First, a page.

And then I read the Koran.

    “No one can die except by God’s permission” (3:139)

    This is by far the most dangerous passage in the book; it seems to say if someone dies as a result of your actions, it's because God wanted it to happen.

    “O believers! Take not the Jews or Christians as friends.” (5:56)

    That one sounds clear enough.

    “Make ready then against the infidels what forces ye can, and strong squadrons whereby ye may strike terror into the enemy of God and your enemy, and into others beside them whom ye know not, but God knoweth.” (8:62)

    The part about "others beside them" apparently means don't worry about killing innocent bystanders, because once again, it's God's will.

    “And when the sacred months are past, kill those who join other gods with God wherever ye shall find them; and sieze them, besiege them, and lay wait for them with every kind of ambush.” (9:5)

    Islam teaches polytheists (those who believe in more than one God) are the most hated of all men. And Christians, due to their belief in the Trinity, are labelled as polytheists.

    “Believers! Wage war against such of the infidels as are your neighbors, and let them find you rigorous; and know that God is with those who fear him.” (9:124)

    No love for thy neighbors here...

    “No soul can believe but by the permission of God: and He shall lay His wrath on those who will not understand.” (10:100)

    A very strange statement; it appears to say God chooses who is a believer and who is a nonbeliever, and then punishes the nonbelievers.

    “When ye encounter the infidels, strike off their heads till ye have made a great slaughter among them, and of the rest make fast the fetters.” (47:4)

    Ah, so that's where all those beheadings came from...

    “Were such the pleasure of God, He could Himself take vengeance upon them; but He would rather prove the one of you by the other.” (47:5)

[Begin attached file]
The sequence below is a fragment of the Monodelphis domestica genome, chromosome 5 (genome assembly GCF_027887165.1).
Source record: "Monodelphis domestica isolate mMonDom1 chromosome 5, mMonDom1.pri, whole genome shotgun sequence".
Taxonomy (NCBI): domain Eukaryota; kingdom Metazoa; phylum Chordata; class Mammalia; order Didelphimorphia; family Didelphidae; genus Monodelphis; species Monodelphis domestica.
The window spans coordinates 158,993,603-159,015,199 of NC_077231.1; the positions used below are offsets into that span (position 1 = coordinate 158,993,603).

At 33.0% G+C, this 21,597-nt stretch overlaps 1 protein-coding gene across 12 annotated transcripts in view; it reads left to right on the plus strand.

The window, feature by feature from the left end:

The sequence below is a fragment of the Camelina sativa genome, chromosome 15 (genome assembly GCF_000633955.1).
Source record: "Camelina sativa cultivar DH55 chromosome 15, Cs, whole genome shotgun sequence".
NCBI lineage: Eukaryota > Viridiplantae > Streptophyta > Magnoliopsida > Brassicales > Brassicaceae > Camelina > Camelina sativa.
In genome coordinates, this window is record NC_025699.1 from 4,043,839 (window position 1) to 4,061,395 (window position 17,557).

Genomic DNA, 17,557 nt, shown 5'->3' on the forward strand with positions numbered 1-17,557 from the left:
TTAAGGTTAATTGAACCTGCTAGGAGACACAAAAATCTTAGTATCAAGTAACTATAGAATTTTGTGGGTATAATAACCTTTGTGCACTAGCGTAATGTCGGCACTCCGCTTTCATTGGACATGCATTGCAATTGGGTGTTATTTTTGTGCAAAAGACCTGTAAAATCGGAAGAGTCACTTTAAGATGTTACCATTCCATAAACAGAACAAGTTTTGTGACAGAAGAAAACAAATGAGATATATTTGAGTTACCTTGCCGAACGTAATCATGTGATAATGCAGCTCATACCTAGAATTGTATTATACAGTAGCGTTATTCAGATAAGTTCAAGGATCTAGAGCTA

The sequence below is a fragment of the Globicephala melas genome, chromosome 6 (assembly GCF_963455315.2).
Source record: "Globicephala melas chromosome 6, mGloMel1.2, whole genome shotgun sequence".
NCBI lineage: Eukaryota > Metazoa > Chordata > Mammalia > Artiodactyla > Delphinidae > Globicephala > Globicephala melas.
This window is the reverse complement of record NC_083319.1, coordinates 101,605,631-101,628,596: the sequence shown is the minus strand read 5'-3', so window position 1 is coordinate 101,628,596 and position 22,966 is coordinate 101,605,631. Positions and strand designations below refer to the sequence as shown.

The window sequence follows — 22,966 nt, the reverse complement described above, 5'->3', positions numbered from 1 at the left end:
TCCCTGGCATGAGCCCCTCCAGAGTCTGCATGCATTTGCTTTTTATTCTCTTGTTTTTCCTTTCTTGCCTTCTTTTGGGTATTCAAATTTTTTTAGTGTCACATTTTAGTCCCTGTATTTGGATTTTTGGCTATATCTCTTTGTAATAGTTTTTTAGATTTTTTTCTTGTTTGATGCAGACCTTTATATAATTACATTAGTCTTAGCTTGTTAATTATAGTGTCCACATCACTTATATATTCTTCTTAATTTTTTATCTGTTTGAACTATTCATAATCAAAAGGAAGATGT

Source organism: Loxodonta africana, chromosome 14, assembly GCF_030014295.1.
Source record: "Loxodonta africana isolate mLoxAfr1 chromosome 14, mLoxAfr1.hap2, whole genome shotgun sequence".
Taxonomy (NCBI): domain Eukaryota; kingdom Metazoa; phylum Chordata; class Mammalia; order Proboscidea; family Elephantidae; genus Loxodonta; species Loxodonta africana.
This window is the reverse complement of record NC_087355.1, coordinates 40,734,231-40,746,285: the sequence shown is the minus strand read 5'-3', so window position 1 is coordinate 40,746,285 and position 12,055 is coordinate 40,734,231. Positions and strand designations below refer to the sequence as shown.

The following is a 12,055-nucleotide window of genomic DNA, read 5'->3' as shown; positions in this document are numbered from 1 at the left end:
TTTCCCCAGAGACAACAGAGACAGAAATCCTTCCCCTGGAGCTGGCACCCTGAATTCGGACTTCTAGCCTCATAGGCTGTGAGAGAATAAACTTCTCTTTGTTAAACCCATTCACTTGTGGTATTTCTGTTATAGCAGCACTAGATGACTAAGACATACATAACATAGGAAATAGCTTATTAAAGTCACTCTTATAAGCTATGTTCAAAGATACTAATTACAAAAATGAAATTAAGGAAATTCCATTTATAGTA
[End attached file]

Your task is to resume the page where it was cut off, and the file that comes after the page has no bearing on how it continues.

In other words, God could punish the infidels himself but he'd rather you do it, to prove your faith.

    “Only the faithful are brethren” (49:10)

    So, fuck everybody else.

    These quotes are only a handful; the book goes on and on. It would be easy to say they're taken out of context, but for a good portion of the book, statements like these are the entire context. And keep in mind that Islam purports these statements to be the literal Word of God, as passed down directly to the Prophet Mohammed.

    The Koran is not framed as a history lesson like the Judeo-Christian Bible; it is a directive transmitted by God to mankind, laying down rules for how to live. And by the Koran's own edict, failing to follow any of these rules is disobeying the will of God, and comprises a one-way ticket to Hell.

    I have no idea what they preach in the mosques, but reading over a few of these verses, it doesn't take much to see where radical Muslims come from. The religion seems to be tailor-made for spawning terrorists. In order for this to change, Islamic leaders would essentially have to stand up and say, "These words are not God's will," which is the same as saying, "These are not God's words." Which would, in turn, render the entire religion meaningless.